ZK Rollups vs Optimistic Rollups

This was originally a tweet thread that I have reproduced here for discoverability and archive purposes (the copy was done on 23 October 2022).

I've only slightly reformatted the text (mostly links) and updated the line of code statistics.

1/ At EthDenver, people keep asking me on my perspective on optimistic rollups vs zkRollups. Unfortunately, zkRollups have managed to occupy the whole narrative space, so here's a take that is a bit more nuanced!

2/ The first advantages of zkRollups is a lower L1 calldata part of the fee. There a two important caveats:

3/ A zkRollup needs to run the prover for every transaction, which has massive overheads (~ 10000x). On the other hand, Cannon's MIPS-compiled validator has 10x overhead, and this would disappear if we ran it on MIPS hardware.

4/ zkRollups also need to verify the zk proof on chain, which entails L1 gas costs on top of the calldata. The next version of Optimism (Bedrock) is going to be almost 100% calldata cost.

5/ We're working hard to lower L1 calldata costs for all rollups. We want to help bring "blob-carrying transactions" to Ethereum in the Shangai hardfork.

See Vitalik Buterin's explanation of blobs for more details.

6/ With blobs, calldata costs would likely lower 1Norswap ๐Ÿดโ€โ˜ ๏ธ๐Ÿ”ดโœจ @norswap ยท Feb 1800x (since rollups would be the only ones seriously competing for this calldata space).

Suddenly, non-calldata costs would become dominant, and opRollups would have the upper hand!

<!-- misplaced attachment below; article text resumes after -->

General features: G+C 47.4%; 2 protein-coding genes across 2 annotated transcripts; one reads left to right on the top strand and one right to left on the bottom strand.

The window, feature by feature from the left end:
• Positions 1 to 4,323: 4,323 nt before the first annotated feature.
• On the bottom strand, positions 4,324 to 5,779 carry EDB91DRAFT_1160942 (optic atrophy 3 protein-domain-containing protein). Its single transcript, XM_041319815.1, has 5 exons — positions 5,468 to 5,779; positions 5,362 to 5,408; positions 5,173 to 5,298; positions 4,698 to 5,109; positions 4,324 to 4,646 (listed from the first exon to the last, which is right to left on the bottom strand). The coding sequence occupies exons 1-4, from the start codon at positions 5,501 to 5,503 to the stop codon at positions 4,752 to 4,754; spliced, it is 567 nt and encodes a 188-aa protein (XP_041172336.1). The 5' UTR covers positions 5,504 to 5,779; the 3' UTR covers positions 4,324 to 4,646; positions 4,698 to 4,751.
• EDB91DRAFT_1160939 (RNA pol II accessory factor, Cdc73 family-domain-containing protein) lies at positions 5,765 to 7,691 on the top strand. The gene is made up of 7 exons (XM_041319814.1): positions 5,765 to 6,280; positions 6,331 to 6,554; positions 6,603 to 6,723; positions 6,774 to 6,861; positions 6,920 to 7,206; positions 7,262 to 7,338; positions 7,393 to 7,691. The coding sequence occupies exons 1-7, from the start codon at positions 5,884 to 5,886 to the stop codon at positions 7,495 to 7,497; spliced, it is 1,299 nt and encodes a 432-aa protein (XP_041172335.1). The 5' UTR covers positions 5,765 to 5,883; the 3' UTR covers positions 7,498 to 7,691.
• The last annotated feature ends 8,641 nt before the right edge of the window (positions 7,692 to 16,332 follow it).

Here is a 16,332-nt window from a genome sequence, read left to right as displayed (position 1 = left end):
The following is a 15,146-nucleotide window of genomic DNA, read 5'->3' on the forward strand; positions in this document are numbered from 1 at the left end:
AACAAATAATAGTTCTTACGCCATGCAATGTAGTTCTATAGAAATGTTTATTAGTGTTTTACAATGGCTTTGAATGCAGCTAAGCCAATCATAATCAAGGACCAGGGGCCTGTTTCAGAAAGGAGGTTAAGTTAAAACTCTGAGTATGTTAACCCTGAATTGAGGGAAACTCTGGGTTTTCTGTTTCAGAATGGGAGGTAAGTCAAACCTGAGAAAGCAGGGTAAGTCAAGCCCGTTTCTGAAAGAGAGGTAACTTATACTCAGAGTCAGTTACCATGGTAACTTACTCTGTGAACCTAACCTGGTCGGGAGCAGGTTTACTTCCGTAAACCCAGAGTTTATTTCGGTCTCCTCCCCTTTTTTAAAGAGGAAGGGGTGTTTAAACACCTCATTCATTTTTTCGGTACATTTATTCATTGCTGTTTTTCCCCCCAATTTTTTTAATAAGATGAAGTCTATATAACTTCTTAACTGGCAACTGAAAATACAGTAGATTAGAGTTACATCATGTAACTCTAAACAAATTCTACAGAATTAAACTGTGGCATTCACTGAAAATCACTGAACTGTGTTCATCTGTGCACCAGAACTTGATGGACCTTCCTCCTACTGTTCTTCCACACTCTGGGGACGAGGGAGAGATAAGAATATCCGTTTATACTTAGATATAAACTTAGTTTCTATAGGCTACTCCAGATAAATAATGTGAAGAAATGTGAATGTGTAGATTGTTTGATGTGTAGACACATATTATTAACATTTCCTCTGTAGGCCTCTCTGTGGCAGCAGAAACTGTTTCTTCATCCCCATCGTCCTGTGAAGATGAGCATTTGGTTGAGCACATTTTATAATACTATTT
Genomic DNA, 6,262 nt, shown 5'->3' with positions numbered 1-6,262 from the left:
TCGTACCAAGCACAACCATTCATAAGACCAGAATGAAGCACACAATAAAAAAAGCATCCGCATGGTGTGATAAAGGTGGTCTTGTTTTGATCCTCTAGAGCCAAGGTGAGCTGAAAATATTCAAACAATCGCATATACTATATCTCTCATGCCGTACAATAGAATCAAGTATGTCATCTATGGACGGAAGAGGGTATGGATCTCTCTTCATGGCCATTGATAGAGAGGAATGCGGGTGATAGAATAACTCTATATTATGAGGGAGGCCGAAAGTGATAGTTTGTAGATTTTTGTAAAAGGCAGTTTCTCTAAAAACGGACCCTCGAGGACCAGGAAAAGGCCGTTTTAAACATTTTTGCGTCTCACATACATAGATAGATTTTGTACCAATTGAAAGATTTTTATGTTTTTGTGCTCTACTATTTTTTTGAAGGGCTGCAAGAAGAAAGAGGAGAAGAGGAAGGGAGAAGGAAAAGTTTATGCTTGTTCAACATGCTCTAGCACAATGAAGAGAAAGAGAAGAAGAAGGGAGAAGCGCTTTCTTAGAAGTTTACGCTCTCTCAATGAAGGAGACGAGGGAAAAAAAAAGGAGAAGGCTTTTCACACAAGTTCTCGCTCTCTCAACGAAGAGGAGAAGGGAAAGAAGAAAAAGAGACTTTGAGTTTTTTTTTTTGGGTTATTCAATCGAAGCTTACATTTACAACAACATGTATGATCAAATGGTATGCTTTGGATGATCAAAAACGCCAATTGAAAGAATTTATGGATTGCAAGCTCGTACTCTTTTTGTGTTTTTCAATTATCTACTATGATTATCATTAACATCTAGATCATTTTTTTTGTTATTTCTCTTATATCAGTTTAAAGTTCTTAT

7/ To be fair, this would likely revert in the long term as rollups become the dominant way to transact.

But it's still not clear to me that zkRollups will necessarily be cheaper, and it's downright doubtful they will be significantly cheaper.

8/ As an aside, blobs are like a primitive version of "danksharding" (named after the wonderful @dankrad ), which is itself an easier version of full sharding. Find all about this here.

9/ The second advantage of zkRollups is the absence of a withdrawal period.

This advantage is also a curse. You might know that Optimism recently paid the largest bug bounty in history (2M$) for an infinite money bug.

10/ But if the bug had been exploited, the withdrawal period would have allowed us to rollback the chain to mitigate the damage.

11/ At the moment this is possible because the system is permissioned (as are all rollups), but in the future, some form of governance could easily take this decision within 7 days.

12/ Economic bridges provide enough liquidity for most uses, and would be rekt in case of such a hack, but they do not have enough liquidity for an attacker to drain the chain.

13/ If this happened on a zkRollup instead, the exploiter could just immediately drain the whole rollup.

The zkProof wouldn't save you: it's happy to prove a buggy program/contract ran correctly.

14/ What about some advantages of opRollups?

For one, they're much simpler to understand and audit.

They are only a handful of people in the world capable of auditing the zk prover and verifier logic.

15/ Not only that, but optimistic designs can be incredibly tiny and elegant.

In Bedrock, we're on track to implement the system with less than one thousand lines of code on top of Geth.

16/ The node itself (the part responsible for deriving the L2 chain from L1) is less than 20k lines of code.

We could probably cut that a lot if we weren't using Go and its notoriously verbose error-checking ๐Ÿ˜

17/ To be clear, I like zero knowledge proofs. We're not shy about using them, if and when it makes sense.

e.g. I'm thinking about using a zkProof to aggregate ECDSA signatures & reduce our calldata size. (Hit me up if you know how!)

18/ I wish a lot of success to our zk competitors. The improvement they make to the technology is a net positive for all of us.

But to claim that ZK is the only way in the future (and even moreso, the only way now) is intellectually dishonest. The truth is much more nuanced.

19/ tl;dr